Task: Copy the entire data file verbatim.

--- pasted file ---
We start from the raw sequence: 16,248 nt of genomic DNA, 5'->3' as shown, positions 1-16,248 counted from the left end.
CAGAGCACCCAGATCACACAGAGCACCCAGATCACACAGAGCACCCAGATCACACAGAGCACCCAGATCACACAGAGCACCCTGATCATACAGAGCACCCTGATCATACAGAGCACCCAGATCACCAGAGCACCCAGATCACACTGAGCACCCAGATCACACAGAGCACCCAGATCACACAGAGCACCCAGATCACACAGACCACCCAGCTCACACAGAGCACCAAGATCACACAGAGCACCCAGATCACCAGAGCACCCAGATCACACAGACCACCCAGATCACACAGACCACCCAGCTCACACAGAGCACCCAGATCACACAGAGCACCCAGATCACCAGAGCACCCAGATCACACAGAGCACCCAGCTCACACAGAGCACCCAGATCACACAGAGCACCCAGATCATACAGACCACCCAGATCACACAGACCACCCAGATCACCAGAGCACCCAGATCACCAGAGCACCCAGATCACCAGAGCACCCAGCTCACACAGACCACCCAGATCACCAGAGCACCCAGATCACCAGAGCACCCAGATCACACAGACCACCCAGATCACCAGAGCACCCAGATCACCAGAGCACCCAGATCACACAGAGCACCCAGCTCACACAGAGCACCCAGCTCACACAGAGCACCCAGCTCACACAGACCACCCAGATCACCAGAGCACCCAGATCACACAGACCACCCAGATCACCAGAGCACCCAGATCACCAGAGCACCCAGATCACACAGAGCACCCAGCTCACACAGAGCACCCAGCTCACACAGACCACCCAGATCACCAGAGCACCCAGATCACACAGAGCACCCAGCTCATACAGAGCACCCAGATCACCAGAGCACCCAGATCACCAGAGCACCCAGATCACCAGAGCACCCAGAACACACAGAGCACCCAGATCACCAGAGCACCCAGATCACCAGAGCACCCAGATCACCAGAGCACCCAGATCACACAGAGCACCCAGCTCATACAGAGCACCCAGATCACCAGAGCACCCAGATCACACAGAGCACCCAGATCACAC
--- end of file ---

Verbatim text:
We start from the raw sequence: 16,248 nt of genomic DNA, 5'->3' as shown, positions 1-16,248 counted from the left end.
CAGAGCACCCAGATCACACAGAGCACCCAGATCACACAGAGCACCCAGATCACACAGAGCACCCAGATCACACAGAGCACCCTGATCATACAGAGCACCCTGATCATACAGAGCACCCAGATCACCAGAGCACCCAGATCACACTGAGCACCCAGATCACACAGAGCACCCAGATCACACAGAGCACCCAGATCACACAGACCACCCAGCTCACACAGAGCACCAAGATCACACAGAGCACCCAGATCACCAGAGCACCCAGATCACACAGACCACCCAGATCACACAGACCACCCAGCTCACACAGAGCACCCAGATCACACAGAGCACCCAGATCACCAGAGCACCCAGATCACACAGAGCACCCAGCTCACACAGAGCACCCAGATCACACAGAGCACCCAGATCATACAGACCACCCAGATCACACAGACCACCCAGATCACCAGAGCACCCAGATCACCAGAGCACCCAGATCACCAGAGCACCCAGCTCACACAGACCACCCAGATCACCAGAGCACCCAGATCACCAGAGCACCCAGATCACACAGACCACCCAGATCACCAGAGCACCCAGATCACCAGAGCACCCAGATCACACAGAGCACCCAGCTCACACAGAGCACCCAGCTCACACAGAGCACCCAGCTCACACAGACCACCCAGATCACCAGAGCACCCAGATCACACAGACCACCCAGATCACCAGAGCACCCAGATCACCAGAGCACCCAGATCACACAGAGCACCCAGCTCACACAGAGCACCCAGCTCACACAGACCACCCAGATCACCAGAGCACCCAGATCACACAGAGCACCCAGCTCATACAGAGCACCCAGATCACCAGAGCACCCAGATCACCAGAGCACCCAGATCACCAGAGCACCCAGAACACACAGAGCACCCAGATCACCAGAGCACCCAGATCACCAGAGCACCCAGATCACCAGAGCACCCAGATCACACAGAGCACCCAGCTCATACAGAGCACCCAGATCACCAGAGCACCCAGATCACACAGAGCACCCAGATCACAC